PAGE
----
Reading is the first step to learning. It's the first step to any sort of education. It's pivotal if you wish to be well-spoken. And it's necessary if you wish to write.
The rules for this challenge say that as long as a book is in the child's hand, it counts.
- Reading to your child counts
- Your child reading independently counts
- Reading directions on homework counts
- Young children flipping through picture books counts
As soon as I finished this week's log and stuffed in it her folder, after she told me she was done reading, she sat and completed a phonics workbook I bought her for Christmas. Then, she did the time one, which isn't reading, but we did have to read the directions. Then she said she was done and wanted to play. What did she play? She read to her dolls.
So, since she "finished" reading, she's read an additional 40 minutes.
But this is the child who used to carry a phone book through the grocery store and read the yellow pages as a preschooler. This is the child who asked her grandmother to read her the thesaurus. This is the child who has sat beside her father and heard every one of the Harry Potter books.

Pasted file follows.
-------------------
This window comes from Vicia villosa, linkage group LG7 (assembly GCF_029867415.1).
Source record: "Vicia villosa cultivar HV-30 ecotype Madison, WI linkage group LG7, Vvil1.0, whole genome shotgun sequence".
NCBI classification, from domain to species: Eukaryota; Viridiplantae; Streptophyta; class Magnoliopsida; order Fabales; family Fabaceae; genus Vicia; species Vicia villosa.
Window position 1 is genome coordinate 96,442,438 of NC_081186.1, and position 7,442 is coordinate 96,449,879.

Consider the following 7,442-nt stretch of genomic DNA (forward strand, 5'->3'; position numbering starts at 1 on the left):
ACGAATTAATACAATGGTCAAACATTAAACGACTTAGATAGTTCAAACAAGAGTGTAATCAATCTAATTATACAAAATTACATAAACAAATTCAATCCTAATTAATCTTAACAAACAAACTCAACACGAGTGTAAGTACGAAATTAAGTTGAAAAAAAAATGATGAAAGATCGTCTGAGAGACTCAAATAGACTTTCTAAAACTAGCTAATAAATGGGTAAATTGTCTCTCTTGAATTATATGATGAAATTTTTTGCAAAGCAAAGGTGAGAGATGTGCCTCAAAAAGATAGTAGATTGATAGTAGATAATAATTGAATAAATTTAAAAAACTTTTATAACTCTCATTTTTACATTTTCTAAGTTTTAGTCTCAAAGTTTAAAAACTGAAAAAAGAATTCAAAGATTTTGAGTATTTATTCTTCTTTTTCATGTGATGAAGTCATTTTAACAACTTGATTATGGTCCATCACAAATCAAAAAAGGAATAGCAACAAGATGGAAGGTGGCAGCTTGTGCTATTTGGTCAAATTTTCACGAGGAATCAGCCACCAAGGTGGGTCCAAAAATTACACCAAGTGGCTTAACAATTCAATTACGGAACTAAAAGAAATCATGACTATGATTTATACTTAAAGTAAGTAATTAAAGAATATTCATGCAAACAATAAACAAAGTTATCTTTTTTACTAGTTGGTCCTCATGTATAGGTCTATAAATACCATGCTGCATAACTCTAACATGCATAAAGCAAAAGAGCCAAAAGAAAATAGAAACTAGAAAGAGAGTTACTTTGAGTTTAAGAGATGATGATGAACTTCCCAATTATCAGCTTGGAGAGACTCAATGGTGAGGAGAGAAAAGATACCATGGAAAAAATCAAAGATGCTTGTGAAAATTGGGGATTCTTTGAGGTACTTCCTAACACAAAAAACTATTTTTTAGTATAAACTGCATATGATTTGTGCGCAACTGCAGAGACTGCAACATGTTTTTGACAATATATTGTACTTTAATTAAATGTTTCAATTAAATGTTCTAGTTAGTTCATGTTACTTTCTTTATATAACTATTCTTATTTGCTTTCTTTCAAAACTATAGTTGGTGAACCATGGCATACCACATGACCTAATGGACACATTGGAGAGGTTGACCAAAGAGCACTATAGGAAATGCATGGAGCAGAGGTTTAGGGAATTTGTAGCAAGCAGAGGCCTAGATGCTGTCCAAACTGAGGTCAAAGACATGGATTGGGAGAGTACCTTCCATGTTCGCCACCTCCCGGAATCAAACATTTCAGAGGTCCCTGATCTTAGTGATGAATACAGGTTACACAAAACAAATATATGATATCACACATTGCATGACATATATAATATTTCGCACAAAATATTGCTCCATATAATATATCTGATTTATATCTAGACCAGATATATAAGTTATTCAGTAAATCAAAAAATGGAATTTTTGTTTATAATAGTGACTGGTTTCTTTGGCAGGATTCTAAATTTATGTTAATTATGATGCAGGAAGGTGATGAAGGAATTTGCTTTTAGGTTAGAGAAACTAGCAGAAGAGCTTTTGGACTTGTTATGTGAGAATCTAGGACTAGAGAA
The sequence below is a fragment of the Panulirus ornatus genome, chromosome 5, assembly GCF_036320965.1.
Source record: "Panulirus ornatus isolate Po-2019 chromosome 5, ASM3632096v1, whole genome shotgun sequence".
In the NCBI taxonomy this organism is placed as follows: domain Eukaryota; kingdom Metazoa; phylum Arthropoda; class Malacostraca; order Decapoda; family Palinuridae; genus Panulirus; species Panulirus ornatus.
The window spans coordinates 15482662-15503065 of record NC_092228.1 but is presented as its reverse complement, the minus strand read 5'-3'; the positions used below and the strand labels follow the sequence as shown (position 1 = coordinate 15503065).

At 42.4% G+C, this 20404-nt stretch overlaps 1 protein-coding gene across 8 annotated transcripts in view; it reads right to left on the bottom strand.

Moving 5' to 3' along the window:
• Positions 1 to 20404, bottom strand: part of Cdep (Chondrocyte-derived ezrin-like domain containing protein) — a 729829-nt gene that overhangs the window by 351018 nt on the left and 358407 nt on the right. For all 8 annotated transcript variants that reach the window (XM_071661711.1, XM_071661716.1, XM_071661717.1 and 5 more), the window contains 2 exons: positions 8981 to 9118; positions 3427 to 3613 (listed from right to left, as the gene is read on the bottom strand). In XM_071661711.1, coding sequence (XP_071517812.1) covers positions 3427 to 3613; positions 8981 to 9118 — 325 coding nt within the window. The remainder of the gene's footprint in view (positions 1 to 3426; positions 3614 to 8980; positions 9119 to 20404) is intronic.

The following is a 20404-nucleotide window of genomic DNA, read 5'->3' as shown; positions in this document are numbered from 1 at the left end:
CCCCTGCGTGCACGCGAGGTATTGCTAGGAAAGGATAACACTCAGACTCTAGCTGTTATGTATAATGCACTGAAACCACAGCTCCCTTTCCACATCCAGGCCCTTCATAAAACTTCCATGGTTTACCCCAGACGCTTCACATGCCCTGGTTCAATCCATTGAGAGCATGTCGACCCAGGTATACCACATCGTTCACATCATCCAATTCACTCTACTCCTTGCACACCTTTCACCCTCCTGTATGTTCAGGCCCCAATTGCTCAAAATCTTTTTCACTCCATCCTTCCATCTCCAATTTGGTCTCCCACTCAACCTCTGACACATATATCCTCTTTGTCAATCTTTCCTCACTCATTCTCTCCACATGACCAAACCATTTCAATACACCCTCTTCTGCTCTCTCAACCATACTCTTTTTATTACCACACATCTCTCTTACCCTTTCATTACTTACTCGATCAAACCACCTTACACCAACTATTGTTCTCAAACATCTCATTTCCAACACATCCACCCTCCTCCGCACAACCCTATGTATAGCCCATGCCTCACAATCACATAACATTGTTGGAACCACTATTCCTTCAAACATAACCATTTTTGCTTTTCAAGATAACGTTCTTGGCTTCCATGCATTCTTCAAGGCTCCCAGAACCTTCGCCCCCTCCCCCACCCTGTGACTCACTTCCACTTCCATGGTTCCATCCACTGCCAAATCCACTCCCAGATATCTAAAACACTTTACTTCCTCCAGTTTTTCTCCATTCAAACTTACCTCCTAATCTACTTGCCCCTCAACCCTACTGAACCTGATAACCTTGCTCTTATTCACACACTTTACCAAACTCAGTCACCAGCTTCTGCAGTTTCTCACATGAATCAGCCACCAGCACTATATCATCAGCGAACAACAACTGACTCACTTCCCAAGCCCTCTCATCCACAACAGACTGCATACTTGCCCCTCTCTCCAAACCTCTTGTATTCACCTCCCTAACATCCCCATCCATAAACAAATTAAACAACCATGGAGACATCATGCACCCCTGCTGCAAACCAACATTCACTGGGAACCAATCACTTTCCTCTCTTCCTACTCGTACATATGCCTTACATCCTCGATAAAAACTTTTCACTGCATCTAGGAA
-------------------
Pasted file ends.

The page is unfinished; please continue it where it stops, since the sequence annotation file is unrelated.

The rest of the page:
I can read a lot, but even when I'm not busy, I don't read nearly as much as perhaps I should. I think my standards are too high. I like to read good books, and I force myself to read the big trend books. But... I can't relax my adoration of the language to read crap books.
Is that bad?
In my history class, our reading includes a section about the French attitude toward the superiority and the purity of their language over others. They also say that English is a very easy language to speak poorly and that as English speakers we tolerate people speaking our language incorrectly. I concur 100%. How about you?